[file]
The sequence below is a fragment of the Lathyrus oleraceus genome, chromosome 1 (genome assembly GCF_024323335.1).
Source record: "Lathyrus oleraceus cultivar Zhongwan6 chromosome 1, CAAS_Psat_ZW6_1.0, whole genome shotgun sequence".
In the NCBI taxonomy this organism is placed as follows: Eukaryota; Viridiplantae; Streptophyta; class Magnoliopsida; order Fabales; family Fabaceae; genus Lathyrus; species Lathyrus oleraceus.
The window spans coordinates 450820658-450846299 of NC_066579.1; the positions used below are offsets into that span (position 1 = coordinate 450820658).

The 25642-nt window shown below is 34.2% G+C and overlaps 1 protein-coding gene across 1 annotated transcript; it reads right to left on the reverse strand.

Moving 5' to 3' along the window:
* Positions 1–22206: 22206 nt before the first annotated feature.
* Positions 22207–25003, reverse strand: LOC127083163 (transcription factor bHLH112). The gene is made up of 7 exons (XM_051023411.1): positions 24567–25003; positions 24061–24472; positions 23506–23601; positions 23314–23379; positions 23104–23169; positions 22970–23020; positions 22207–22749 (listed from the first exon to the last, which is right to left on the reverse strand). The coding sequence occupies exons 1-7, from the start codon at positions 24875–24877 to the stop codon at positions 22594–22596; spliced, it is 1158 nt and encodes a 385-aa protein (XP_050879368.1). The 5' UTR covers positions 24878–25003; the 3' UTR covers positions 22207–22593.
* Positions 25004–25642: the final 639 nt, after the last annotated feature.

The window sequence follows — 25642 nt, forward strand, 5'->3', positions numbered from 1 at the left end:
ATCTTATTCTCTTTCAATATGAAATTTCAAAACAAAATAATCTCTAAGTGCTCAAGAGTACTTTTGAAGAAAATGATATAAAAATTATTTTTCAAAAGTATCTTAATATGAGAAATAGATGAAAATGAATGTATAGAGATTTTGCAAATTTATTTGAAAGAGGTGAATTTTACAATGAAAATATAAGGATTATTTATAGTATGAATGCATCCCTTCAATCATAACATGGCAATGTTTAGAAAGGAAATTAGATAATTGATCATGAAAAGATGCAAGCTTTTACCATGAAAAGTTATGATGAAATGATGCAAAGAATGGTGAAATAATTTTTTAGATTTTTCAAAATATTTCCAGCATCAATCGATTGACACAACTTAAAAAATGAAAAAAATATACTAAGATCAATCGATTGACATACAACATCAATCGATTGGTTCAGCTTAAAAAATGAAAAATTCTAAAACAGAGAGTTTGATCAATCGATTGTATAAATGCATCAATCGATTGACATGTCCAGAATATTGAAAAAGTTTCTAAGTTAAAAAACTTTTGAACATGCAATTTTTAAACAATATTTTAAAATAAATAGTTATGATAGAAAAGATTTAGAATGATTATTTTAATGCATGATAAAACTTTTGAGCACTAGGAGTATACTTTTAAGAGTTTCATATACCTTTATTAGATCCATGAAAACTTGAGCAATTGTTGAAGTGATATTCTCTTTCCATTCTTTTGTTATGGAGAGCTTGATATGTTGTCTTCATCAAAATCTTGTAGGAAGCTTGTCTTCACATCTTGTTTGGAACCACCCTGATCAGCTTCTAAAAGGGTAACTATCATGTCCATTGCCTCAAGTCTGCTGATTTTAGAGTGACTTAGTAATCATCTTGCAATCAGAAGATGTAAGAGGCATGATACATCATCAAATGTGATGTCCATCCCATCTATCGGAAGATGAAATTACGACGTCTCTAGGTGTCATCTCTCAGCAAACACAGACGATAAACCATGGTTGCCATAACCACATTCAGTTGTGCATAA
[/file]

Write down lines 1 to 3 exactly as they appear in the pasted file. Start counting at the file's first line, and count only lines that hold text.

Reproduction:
The sequence below is a fragment of the Lathyrus oleraceus genome, chromosome 1 (genome assembly GCF_024323335.1).
Source record: "Lathyrus oleraceus cultivar Zhongwan6 chromosome 1, CAAS_Psat_ZW6_1.0, whole genome shotgun sequence".
In the NCBI taxonomy this organism is placed as follows: Eukaryota; Viridiplantae; Streptophyta; class Magnoliopsida; order Fabales; family Fabaceae; genus Lathyrus; species Lathyrus oleraceus.